Ten years ago, it was easy to be a virtuous eater – we just avoided ready meals and takeaway restaurants. Today we’d need an encyclopaedic knowledge of biology, a thorough understanding of sustainable farming methods and an economics degree to make sense of it all. “The 1970s onwards saw Western society putting an increasing value on science and modernity, and rejecting methods of the past,” says Krishnendu Ray, professor of social studies at New York University’s Steinhardt School. “We still want to believe that science will come up with the right answer. And so we jump from nutrient to nutrient, thinking that we finally may have found the right one. Our confused eating habits are clearly the product of affluence. When we have enough, we add an aesthetic element to something that previously was a necessity.”
Vivienne Wong, a 29-year-old graphic designer, from Belfast, says, “I’ve been a pescatarian for ethical reasons since I was 14, and until recently I felt fairly proud of this position. But now I’m hearing everywhere that eating fish isn’t ecologically sound at all. Today I feel quite guilty when I explain my diet to people.” Since it has become endangered, eating tuna is now as much of a social faux pas as eating foie gras.
It’s a lot of information to digest.A survey of 1,000 shoppers by Which? magazine found that consumers were “overwhelmed and confused” by the vast array of different environmental labels on foods. While most people recognised the Fairtrade label, and 54% of people recognised the Soil Association’s name, only 3% recognised the LEAF label, which stands for Linking Environment And Farming and supports sustainable farming. Just 6% of shoppers were aware of the Marine Stewardship Council label used to identify sustainably sourced fish and seafood. We’ve become accustomed to branding foods with the label of “good” or “bad”, but the lines are increasingly blurred.
We haven’t always had such a psychological struggle with what we eat. In prehistoric times, our early ancestors faced a daily battle to find enough food to survive and didn’t have the luxury of being able to choose between food groups; what and when they ate was determined by how hungry they were. They increase their consumption in the winter so they were better equipped to survive.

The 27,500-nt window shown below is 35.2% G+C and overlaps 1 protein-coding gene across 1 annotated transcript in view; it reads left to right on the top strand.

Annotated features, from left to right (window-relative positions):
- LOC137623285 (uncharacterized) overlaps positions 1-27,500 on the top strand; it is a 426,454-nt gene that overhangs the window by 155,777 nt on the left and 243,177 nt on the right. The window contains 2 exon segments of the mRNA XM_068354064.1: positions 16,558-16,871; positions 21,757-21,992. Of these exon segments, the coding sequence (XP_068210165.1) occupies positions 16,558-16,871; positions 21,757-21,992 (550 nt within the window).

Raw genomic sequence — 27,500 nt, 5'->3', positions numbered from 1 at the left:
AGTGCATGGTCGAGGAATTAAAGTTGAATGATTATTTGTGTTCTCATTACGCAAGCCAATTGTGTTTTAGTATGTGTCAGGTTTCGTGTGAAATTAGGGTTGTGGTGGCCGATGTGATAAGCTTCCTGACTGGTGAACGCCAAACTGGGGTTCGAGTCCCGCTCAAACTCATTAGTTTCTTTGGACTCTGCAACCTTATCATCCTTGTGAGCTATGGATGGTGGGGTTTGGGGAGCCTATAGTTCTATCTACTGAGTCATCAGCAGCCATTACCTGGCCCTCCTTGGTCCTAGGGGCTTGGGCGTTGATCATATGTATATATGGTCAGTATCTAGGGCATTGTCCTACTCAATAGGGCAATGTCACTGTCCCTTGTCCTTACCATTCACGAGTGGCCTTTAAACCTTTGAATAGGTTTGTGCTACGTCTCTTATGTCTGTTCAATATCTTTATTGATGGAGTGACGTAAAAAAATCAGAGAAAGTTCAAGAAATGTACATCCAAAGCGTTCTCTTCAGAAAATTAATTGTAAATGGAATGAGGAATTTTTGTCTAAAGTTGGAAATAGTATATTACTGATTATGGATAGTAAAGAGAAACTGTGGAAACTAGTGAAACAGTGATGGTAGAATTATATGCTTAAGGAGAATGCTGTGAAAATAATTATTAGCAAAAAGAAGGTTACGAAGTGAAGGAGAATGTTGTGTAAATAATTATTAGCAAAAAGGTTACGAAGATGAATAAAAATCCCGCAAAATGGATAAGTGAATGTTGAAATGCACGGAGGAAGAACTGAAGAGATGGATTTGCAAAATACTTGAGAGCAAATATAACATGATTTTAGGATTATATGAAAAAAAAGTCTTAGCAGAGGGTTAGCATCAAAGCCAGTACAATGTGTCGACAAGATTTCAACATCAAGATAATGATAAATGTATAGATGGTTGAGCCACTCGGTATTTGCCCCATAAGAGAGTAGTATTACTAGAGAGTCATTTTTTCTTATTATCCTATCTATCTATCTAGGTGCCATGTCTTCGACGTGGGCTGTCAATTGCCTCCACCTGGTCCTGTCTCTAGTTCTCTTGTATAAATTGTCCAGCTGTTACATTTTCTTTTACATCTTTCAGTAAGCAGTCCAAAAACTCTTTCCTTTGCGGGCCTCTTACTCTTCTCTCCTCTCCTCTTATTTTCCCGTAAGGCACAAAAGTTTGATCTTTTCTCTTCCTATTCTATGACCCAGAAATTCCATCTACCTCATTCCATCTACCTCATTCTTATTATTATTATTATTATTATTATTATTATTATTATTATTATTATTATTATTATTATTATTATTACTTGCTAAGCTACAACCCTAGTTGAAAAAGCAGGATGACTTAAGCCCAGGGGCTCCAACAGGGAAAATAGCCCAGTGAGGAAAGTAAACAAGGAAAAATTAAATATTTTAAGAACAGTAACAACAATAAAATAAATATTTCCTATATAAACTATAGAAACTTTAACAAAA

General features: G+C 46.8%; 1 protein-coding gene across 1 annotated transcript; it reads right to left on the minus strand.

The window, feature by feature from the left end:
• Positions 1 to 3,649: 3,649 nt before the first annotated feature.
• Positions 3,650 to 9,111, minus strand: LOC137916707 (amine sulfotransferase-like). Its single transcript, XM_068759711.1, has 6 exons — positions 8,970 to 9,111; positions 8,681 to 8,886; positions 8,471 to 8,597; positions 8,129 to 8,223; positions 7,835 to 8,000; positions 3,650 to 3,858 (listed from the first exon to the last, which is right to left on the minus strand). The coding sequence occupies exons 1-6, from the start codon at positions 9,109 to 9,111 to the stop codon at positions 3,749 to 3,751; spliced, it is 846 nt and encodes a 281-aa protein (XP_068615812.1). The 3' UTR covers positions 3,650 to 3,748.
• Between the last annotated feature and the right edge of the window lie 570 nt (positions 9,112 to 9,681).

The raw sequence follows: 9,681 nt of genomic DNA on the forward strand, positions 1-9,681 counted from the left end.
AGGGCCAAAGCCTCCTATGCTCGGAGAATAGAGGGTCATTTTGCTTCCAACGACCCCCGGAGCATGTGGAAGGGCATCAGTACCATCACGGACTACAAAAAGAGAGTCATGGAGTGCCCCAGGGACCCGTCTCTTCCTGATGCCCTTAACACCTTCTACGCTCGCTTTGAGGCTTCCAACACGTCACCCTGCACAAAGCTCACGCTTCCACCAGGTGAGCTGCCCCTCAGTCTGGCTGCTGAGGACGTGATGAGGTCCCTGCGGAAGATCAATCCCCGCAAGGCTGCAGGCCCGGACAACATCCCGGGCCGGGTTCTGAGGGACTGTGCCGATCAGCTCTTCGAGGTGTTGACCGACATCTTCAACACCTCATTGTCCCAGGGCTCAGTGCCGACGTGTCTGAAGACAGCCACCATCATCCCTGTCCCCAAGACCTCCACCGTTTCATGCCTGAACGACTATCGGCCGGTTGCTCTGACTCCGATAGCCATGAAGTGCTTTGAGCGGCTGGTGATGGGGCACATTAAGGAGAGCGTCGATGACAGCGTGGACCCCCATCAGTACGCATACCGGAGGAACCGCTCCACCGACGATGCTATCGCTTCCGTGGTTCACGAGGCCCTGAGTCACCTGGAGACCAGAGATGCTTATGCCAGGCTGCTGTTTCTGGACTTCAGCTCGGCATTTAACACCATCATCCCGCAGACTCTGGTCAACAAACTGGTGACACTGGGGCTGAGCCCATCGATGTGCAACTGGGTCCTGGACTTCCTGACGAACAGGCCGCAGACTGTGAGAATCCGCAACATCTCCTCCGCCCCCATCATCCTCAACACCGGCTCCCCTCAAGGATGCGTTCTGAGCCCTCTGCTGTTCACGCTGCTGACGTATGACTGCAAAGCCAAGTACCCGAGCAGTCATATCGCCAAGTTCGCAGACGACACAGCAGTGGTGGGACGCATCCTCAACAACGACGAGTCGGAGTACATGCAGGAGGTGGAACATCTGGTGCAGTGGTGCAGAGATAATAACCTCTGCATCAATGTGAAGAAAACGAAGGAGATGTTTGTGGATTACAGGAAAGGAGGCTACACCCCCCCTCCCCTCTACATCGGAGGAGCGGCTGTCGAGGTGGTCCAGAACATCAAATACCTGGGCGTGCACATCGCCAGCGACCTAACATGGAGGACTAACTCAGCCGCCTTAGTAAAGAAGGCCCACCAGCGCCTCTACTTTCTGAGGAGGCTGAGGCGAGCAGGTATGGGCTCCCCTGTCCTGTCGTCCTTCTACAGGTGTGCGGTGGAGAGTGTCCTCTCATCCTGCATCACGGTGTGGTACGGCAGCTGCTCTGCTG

Even as little as 100 years ago, the working class majority still lived off homegrown vegetables, occasional portions of meat and rudimentary homebaked bread. Food fads, like the Graham cracker diet of 1829 – a meat-free diet consisting of fruit and vegetables and whole wheat crackers – were a concept that only privileged few could enjoy.
It was in the Twenties when health fads became primarily about losing weight, as opposed to other supposed health benefits like virility, vigour or longevity. Affluence meant that hunger was no longer the main agenda. The catalyst for this new body obsession was, as ever, fuelled by fashion. Flapper dresses became the mainstream and required a streamlined, boyish figure; resulting in a slew of weight-loss diets which females clamoured to follow.
One of the most popular and enduring diets of the Twenties was the Hay Diet, designed by New York Physician William Howard Hay, which separates foods into alkaline, acid and neutral groupings. Later came the Cabbage Soup Diet, the tapeworm diet (ingesting a pill containing the egg of a tapeworm which would then eat the contents of your tummy; popular with jockeys) and the grapefruit diet. Later, in the Thirties, there was a booming diet market, with several weight loss manuals, such as Dr Lulu Hunt-Peters, 1922 Diet And Health, which made the non-fiction bestseller list for five years running. They tended to advise avoiding sugary and fatty foods and recommended consumption of lean meat, fish, fruit and salad – common knowledge today, but revolutionary at the time. Anxiety about body shapes and weight was exploited in advertisements of “slimming foods” such as Ryvita, launched in 1925.
However, the Second World War swept away these concerns. On 8 January 1940 the nation tightened its belt as rationing was introduced. The rationing system, established by the Ministry of Food in 1940 under Lord Woolton, was engineered to provide a balanced, healthy diet for every citizen, regardless of income. It was a great success; the generation of children raised during the 14 years of rationing grew up to be taller and healthier than the previous generation, with a much lower incidence of disease. Meals were simple and homemade, and over-eating was an impossibility.
In a time of such scarcity, our relationship with food was simple: we ate whatever we were given. Food was eaten in small amounts, chewed thoroughly and relished. Virtually overnight, rationing reset the way women thought about food, and wiped out the fads and anxiety of previous decades. “Rationing was accepted as part of the war effort, and people were prepared to make sacrifices to help ‘our boys’”, says Stewart Ross, social historian and author of Rationing: At Home In WW2. “It brought the nation together, and individual vanities were pushed aside for the greater good of society.” While we’d never wish such stringent measures on ourselves, it’s hard not to look wistfully at a time when our attitudes to food were blissfully uncomplicated.
By the late Fifties another psychological shift occurred as an obsession with Hollywood stars rekindled interest in our physical appearance. In 1951 Gayelord Hauser’s bestseller, Look Younger, Live Longer, encouraged would-be movie stars to add years to their lives by consuming skimmed milk, brewer’s yeast, wheat germ, yogurt and blackstrap molasses. Yogurt was touted as a ‘prevention food’ which could remedy belching, stomach rumbling and flatulence.